Snowshoeing can take you places in winter that might not make the top of your summer lists because they’re too crowded or buggy. Winter also reveals new vistas once the forest’s canopy has been drawn aside. Here’s a variety of views and snowshoe trails to inspire your winter adventure.
Good Harbor Beach, Leland | Easy
The road to Good Harbor Beach, south of Leland off of M-22 is closed in winter, but the snow plow has pushed the snow back just enough to park a car or two on the side of the road near the intersection of M-22 and County Road 651. Using your own snowshoes, follow the seasonal road into the park. The walk in is downhill through the trees, protected from the wind. That protection disappears once you come out onto the dunes and the shoreline, but the ice sculptures of Lake Michigan are worth the bite of her blowing offshore winds. And if it’s quiet, the eerie landscape will make you feel like you’re on another planet.
Note: Even though you’ll be parked along M-22, you’ll need a Sleeping Bear Dunes National Lakeshore pass.
Michigan Legacy Art Park, Thompsonville | Moderate
Discover the sculptures at Michigan Legacy Art Park in Thompsonville this winter, half covered in a blanket of snow. Bring your own snowshoes and begin at the Art Park trailhead. The Art Park is open year-round during daylight hours and snowshoers are welcome every day. Admission is $5 per person and free for children—deposit in the green donation pipe located just through the gateway structure at the trailhead. Snowshoes are available for rent at Crystal Mountain’s Park at Water’s Edge.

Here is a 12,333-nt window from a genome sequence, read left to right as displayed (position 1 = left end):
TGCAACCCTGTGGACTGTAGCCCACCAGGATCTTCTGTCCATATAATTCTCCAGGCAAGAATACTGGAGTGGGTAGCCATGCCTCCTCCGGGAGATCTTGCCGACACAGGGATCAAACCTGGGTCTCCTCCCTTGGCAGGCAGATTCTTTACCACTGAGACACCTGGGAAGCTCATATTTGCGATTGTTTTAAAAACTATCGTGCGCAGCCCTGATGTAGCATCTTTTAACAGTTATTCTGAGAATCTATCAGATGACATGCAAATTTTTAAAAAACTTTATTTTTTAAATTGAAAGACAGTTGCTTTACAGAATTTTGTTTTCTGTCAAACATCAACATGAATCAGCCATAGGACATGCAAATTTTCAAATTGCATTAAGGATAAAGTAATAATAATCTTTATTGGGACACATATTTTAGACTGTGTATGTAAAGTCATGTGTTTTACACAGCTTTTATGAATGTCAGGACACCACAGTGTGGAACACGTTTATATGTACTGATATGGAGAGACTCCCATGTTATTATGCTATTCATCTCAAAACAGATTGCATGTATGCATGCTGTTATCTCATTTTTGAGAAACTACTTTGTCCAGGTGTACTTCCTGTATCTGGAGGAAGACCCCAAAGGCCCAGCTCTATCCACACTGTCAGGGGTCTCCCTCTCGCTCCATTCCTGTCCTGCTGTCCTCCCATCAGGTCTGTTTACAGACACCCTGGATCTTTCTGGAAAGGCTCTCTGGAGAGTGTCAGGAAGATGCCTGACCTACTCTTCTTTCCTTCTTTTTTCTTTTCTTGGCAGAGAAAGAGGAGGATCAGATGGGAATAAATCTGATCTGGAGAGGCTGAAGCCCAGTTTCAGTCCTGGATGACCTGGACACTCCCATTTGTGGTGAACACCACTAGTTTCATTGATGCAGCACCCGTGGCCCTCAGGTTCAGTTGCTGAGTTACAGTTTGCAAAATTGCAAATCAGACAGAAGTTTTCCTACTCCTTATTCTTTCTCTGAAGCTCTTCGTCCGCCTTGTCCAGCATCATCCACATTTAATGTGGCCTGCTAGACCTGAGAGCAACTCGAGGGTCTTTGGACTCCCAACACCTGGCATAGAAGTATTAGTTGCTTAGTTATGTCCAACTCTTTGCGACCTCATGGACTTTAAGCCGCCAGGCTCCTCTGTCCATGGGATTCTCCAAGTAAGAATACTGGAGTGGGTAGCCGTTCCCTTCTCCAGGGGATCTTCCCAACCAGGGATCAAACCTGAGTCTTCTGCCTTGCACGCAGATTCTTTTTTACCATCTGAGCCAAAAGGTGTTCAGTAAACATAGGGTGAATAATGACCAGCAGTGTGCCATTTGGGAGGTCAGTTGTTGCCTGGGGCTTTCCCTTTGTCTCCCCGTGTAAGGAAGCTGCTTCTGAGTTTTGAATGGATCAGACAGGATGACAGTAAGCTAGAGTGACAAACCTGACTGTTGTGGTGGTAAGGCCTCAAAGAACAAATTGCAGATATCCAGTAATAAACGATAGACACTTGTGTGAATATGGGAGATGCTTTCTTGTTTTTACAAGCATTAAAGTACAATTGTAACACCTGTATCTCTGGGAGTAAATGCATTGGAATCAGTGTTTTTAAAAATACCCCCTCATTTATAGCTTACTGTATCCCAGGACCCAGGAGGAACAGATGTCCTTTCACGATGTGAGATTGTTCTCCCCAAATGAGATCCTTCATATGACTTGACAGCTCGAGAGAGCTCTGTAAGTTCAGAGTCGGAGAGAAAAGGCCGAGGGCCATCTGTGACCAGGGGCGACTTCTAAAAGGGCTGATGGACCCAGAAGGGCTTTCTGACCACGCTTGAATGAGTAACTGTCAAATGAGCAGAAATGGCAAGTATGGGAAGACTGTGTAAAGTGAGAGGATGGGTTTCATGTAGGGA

Note: Guided snowshoe hikes are available every Sunday in January—$5 per adult and complimentary for youth 17 and under with paying adult. Reservations are not required. The January 28 tour will be led by special guest guides: Aimé Merizon of the Benzie Conservation District and regional forester Kama Ross. These expert nature guides will demonstrate tree identification and animal tracking for more ways visitors can enhance their Art Park experience. Meet at the Art Park trailhead at 2:30 p.m. and be prepared for current weather conditions. Tours last about an hour and a half.
Pyramid Point, Glen Arbor | Advanced
Pyramid Point is stunning in the summer. Now cover it in snow and you have a totally different, but equally beautiful, landscape. This trail is a bit of a challenge because of a steep hill near the end; you might want snowshoes that are more sophisticated than Grandpa’s old-fashioned tennis-racquet cousins. This is another trail where you’ll need a Sleeping Bear Dunes National Lakeshore pass.
Note: Guided snowshoe hikes are offered every Saturday on various trails in Sleeping Bear Dunes National Lakeshore beginning the first weekend of January. All hikes will begin at the Philip A. Hart Visitor Center in Empire at 1 p.m. Call the Visitor Center at 231.326.4700, ext. 5010 to make a reservation. Rangers will first provide basic snowshoeing instructions and then everyone will travel by car to a specific trailhead.